NEW ORLEANS- Born and raised in New Orleans, Darnell Fisher remembers the high water, the boats, and the rescues. Tropical Storm Harvey, a grim reminder of his life during Hurricane Katrina nearly 12 years ago.

"I actually, one of my coworkers who actually went through Katrina, he said he was having flashbacks, just remembering exactly what happened. You know, he had to have a moment simply because it was emotional for him to know what somebody else is going through such a traumatic experience," Fisher said.

Fisher is constantly checking on his Houston friends, many of them losing their belongings.

"Lost a lot of property. A lot of materialistic things. But so far, no one has lost their lives and we're just thanking God for that," Fisher said.

"The people who evacuated from here and have moved to Houston, naturally, this is going to bring up fears for them again," Dr. Joy Osofsky said.

Osofsky, Professor of Pediatrics and Psychiatry at the LSU Health Sciences Center, says those fears are hard to re-live.

"Certainly the pictures on television can make people feel very frightened again and also can make them feel anxious. You can have difficulty sleeping. You can have nightmares and that response is quite normal," Dr. Osofsky said.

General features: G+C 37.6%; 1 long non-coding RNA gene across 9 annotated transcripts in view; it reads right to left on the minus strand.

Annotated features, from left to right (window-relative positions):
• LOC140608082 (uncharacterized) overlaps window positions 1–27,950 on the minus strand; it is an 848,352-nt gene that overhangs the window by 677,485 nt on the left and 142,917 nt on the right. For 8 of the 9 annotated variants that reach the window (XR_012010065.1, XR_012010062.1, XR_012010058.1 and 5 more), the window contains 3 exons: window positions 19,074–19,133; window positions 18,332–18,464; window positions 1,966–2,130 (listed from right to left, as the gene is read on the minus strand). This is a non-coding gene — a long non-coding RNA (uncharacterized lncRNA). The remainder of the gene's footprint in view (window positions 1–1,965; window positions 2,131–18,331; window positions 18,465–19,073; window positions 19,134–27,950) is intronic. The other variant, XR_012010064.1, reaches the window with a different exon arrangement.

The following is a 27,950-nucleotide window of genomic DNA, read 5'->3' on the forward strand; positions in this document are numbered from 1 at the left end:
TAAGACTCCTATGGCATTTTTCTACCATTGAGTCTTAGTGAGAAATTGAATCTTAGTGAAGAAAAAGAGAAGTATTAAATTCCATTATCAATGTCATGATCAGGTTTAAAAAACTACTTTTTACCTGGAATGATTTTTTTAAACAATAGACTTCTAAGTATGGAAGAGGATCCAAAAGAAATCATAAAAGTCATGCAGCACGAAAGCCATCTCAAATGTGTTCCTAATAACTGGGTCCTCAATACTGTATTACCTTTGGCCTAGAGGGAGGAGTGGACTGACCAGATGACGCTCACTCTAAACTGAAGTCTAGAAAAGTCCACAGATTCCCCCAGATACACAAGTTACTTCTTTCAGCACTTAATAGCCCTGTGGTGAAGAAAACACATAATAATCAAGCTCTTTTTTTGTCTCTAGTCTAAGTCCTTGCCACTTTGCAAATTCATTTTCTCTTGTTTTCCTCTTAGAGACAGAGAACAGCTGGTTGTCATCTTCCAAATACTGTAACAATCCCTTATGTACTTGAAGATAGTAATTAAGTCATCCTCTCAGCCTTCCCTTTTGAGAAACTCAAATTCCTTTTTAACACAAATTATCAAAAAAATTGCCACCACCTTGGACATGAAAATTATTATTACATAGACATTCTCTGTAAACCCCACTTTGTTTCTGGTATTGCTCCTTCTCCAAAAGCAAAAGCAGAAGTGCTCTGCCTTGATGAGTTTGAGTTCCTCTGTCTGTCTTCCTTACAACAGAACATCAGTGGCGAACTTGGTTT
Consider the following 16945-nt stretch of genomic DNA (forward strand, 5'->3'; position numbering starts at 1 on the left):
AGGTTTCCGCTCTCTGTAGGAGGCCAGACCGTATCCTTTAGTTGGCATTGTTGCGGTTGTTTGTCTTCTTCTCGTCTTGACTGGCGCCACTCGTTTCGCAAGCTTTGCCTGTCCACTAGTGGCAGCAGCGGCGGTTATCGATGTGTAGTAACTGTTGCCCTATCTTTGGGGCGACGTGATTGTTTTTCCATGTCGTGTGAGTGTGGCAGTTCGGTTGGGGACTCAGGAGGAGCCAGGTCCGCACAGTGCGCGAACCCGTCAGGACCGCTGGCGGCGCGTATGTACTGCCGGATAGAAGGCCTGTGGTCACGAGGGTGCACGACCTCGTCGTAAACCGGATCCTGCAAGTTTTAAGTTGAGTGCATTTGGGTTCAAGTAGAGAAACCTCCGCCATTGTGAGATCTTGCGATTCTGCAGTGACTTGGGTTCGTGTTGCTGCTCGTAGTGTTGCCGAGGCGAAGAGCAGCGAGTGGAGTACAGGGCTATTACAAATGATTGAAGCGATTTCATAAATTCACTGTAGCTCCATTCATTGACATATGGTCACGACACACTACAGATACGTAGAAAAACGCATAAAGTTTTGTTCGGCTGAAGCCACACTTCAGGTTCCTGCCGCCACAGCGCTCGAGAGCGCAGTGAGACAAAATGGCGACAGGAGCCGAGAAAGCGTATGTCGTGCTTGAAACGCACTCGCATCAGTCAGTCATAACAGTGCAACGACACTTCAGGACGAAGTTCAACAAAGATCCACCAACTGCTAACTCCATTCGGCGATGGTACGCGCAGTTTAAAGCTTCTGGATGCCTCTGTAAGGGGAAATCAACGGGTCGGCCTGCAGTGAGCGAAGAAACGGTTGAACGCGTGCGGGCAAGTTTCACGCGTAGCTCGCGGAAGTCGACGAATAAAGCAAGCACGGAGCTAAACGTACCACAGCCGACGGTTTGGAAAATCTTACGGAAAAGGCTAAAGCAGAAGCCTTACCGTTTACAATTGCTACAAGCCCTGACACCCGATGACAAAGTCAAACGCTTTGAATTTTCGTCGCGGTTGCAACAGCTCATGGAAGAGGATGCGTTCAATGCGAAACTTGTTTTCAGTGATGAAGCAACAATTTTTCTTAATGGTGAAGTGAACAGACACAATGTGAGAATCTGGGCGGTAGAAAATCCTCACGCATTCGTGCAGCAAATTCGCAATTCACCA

Dr. Osofsky says if you're experiencing flashbacks and anxiety, take a break from the images. Also, if you know anyone living in Houston, check up on them regularly.

"Being able to reach out to people that we know in Houston. If there's a way to reach them, is also something that we can do to help," Dr. Osofsky said.

Reaching out and visiting his friends in Houston is exactly what Fisher says he plans on doing. Knowing the pain and frustration, it's the least he can do for a state who helped him during his time of need.

"They showed love to us. I felt the love, we're sending the same love back. We just got to put our faith in each other," Fisher said.

Dr.Osofsky says if you are still having trouble dealing with trauma and live in New Orleans, please call the LSU Health Science Center's hotline number at 504-228-6196. Dr. Osofsky says to mention her name and they will be able to provide services to residents in need.